Based on historical decennial censuses and annual population estimates, the U.S. population grew at a slower rate in 2021 than in any other year since the founding of the nation.
This is as a result of the first year of the coronavirus pandemic, as it curtailed immigration, delayed pregnancies and killed hundreds of thousands of U.S. residents.
According to WBRZ, the United States grew by only 0.1%, with only an additional 392,665 added to the U.S. population, from July 2020 to July 2021. The U.S. has been experiencing slow population growth for years but the pandemic exacerbated that trend. This past year was the first time since 1937 that the nation’s population grew by less than 1 million people.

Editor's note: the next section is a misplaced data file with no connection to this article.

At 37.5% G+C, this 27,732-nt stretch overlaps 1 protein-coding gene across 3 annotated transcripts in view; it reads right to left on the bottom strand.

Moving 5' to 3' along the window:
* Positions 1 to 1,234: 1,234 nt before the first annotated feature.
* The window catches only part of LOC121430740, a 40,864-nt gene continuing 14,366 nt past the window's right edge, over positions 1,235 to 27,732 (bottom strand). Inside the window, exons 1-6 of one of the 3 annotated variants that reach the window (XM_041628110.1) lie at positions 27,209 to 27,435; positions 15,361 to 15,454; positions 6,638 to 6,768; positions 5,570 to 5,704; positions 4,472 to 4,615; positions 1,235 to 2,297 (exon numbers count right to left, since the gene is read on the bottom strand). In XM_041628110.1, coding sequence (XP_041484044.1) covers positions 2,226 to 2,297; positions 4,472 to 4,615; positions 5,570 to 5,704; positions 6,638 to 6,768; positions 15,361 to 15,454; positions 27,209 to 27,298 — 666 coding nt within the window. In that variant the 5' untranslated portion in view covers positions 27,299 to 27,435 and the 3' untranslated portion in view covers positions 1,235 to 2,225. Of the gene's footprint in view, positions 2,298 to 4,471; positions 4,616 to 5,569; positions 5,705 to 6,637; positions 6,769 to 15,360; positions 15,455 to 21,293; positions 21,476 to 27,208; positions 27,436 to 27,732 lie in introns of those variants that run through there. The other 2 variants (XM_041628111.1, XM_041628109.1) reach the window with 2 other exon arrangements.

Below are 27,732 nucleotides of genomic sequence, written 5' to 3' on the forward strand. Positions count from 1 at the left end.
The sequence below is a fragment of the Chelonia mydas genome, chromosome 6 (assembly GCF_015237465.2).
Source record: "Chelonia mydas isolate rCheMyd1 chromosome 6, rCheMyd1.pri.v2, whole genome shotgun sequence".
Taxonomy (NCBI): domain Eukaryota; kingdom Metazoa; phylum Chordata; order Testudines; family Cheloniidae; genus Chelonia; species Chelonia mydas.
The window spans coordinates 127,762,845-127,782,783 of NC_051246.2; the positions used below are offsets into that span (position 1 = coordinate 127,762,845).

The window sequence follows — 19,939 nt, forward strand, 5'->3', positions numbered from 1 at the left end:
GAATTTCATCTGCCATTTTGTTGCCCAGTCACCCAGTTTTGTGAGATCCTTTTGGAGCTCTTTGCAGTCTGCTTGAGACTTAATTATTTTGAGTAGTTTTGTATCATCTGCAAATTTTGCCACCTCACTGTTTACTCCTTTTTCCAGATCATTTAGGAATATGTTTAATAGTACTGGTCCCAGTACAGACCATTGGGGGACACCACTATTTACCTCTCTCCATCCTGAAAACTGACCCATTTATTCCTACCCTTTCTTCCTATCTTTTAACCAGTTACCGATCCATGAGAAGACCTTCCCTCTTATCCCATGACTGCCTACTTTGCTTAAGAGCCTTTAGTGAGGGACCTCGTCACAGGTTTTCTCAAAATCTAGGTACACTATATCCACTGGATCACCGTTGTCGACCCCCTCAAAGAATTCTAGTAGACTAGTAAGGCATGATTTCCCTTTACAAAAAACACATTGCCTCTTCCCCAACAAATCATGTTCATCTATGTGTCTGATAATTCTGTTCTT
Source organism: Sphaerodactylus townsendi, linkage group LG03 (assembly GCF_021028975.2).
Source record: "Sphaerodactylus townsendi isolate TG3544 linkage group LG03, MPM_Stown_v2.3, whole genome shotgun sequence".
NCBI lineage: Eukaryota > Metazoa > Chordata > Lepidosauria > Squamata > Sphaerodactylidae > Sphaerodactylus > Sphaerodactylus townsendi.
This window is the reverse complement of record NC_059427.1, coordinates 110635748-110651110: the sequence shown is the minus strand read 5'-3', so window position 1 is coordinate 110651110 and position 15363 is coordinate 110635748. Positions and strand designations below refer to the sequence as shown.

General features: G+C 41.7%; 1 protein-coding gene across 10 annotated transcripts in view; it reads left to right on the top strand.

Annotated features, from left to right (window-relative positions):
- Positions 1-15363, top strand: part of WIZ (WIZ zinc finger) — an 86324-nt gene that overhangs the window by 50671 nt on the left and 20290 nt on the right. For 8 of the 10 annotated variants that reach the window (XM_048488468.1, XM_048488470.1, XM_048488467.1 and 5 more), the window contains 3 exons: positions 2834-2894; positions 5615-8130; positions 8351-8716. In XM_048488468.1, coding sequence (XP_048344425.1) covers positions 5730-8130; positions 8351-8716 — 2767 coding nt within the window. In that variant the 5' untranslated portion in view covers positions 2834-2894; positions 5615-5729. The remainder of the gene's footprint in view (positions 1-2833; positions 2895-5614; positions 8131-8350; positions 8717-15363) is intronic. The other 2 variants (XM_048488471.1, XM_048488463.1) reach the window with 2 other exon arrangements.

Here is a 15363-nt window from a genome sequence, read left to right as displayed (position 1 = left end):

“Population growth has been slowing for years because of lower birth rates and decreasing net international migration, all while mortality rates are rising due to the aging of the nation’s population,” said Kristie Wilder, a Census Bureau demographer. “Now, with the impact of the COVID-19 pandemic, this combination has resulted in an historically slow pace of growth.”
The population estimates are derived from calculating the number of births, deaths and migration in the U.S. For the first time, international migration surpassed natural increases that come from births outnumbering deaths.
There was a net increase of nearly 245,000 residents from international migration but only around 148,000 from natural increase. Between 2020 and 2021, 33 states saw population increases and 17 states and the District of Columbia lost population.